Saturday, September 22, 2012

So Many Inputs, So Few GPIO Pins

I keep coming up with so many improvements to my interface design (I'm up to version 6 now) that I'm not getting much built.  I decided that I had to make the pins for the SPI and I2C buses available.  But that means using five GPIO pins that I had other plans for.  I have to have at least eight inputs to handle the motion detectors and door sensors for the alarm system.  At least four relay outputs would be nice too, so the Raspberry Pi is quickly running out of GPIO pins.
Time to get a little help from another useful IC - the multiplexer.   There are several possible choices, but the obvious one is the 74151, of which I conveniently happen to have a few.

This diagram shows how this needs to be connected.  GPIO pins 1, 2, and 3 are set to output mode and used as address lines to select which input to read.  GPIO pin 0 is set to input mode and connected to the output of the multiplexer.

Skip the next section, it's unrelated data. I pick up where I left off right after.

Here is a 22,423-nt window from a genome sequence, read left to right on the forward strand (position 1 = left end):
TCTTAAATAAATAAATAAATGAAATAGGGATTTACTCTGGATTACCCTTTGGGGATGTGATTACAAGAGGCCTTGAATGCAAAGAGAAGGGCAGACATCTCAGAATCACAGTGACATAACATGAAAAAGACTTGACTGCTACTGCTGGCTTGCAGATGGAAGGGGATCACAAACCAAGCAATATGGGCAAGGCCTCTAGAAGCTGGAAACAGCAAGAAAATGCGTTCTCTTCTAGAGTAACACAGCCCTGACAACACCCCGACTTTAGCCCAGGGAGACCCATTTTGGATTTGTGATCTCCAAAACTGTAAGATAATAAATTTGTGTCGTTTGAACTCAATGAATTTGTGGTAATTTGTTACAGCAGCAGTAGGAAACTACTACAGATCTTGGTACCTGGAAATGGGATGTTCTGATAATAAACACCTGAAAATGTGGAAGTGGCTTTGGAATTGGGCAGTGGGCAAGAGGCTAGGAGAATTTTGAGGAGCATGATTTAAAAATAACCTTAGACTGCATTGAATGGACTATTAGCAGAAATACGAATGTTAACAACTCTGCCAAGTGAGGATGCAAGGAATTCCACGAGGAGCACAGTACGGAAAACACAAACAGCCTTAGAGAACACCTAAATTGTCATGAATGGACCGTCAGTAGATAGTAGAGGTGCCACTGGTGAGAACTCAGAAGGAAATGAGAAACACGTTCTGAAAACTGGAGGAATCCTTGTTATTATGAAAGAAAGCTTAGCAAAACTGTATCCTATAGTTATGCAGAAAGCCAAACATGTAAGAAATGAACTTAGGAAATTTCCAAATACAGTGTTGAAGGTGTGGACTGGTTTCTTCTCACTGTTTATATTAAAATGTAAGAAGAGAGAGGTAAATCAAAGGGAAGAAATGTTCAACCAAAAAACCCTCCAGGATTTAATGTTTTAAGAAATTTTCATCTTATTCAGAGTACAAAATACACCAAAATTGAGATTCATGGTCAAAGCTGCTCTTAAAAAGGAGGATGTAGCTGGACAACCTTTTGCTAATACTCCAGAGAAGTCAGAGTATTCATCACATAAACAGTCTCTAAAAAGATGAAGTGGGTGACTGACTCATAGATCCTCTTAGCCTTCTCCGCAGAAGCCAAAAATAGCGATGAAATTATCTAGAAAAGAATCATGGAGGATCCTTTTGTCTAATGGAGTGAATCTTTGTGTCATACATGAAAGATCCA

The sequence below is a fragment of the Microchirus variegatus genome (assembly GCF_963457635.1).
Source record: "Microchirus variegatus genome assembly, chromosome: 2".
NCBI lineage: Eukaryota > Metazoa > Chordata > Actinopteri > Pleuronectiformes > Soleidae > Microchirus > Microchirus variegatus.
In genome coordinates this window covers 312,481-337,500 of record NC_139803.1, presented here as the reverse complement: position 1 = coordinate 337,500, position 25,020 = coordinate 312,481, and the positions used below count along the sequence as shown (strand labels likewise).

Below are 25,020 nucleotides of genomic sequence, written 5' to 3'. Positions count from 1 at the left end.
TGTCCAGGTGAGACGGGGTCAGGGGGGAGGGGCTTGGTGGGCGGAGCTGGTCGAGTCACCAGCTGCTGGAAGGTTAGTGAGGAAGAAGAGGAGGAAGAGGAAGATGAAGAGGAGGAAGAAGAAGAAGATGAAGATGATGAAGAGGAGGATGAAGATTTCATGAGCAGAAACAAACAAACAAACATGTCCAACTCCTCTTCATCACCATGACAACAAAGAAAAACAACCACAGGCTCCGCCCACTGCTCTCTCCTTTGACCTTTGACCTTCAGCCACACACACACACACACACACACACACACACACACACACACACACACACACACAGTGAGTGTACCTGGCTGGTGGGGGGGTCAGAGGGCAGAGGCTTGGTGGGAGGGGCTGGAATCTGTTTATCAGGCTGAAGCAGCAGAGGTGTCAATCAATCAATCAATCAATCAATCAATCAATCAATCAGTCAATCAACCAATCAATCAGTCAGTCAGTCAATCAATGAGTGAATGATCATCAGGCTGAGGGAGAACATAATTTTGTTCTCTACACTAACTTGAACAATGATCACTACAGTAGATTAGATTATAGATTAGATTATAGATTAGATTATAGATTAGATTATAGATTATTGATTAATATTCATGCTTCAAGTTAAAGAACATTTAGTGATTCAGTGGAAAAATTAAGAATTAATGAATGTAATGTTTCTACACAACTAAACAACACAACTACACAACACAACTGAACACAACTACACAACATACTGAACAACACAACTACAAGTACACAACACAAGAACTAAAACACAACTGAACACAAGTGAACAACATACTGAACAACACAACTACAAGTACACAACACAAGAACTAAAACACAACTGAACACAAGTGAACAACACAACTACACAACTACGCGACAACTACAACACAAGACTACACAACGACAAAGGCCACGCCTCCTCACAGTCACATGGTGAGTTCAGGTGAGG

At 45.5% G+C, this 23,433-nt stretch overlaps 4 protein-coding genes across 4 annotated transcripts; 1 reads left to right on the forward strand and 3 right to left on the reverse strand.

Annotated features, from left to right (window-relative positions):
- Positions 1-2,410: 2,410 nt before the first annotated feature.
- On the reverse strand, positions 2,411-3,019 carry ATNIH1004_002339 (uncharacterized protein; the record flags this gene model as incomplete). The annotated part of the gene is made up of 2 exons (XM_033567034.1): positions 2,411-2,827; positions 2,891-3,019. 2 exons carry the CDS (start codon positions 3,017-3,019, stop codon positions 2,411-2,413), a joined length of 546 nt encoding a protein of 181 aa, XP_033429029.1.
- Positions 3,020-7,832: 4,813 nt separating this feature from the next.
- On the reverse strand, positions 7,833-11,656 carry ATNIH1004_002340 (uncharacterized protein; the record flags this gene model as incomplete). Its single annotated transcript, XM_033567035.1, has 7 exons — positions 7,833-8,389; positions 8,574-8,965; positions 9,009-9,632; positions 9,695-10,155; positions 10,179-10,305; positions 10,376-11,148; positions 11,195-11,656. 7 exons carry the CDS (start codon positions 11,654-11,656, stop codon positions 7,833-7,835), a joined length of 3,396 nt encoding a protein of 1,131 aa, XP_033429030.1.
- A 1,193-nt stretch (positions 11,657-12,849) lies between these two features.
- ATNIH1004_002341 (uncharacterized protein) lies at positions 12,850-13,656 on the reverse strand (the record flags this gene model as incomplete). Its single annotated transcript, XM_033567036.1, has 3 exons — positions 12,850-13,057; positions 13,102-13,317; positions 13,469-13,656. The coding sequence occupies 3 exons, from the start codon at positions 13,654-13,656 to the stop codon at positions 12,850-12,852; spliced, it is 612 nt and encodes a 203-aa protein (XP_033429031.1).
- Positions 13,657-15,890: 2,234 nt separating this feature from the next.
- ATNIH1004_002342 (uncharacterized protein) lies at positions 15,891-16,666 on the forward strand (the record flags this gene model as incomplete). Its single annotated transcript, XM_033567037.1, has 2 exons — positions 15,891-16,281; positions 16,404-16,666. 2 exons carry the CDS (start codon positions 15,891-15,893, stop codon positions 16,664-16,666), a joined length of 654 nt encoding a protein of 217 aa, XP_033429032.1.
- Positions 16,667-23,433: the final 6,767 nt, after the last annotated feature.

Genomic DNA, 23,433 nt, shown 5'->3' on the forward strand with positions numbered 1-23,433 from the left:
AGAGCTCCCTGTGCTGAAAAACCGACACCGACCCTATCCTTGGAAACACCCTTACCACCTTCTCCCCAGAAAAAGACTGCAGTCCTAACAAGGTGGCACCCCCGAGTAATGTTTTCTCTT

(Note: I always refer to WiringPi pin numbers, not the standard  BCM numbering.)

The result is that the interface can still have 8 inputs, but only use 4 GPIO pins to do it.

I will probably do the same thing (in reverse) to allow two GPIO pins to provide four select lines for the SPI bus.  It may be a while until I do that since the SPI bus is for future expansion.  I don't have any devices for it yet, just ideas.


  1. Very informative blog!
    I am trying to use the 74LS151 with piface, again to increase the number of inputs i can read. I connected pin 5 directly to one of piface inputs, but it seems that reading is not reliable. Any ideas what might me wrong? Is piface input incompatible with TTL levels?

  2. The PiFace is based on the MCP23S17 SPI GPIO extender, which I believe is compatible with TTL levels. As long as the address pins on the 151 are stable (i.e. not changing too quickly) then I see no reason for this not to work.
    Try testing the 151 without the PiFace. Use a voltmeter to see if the output pin is what you expect for the given inputs.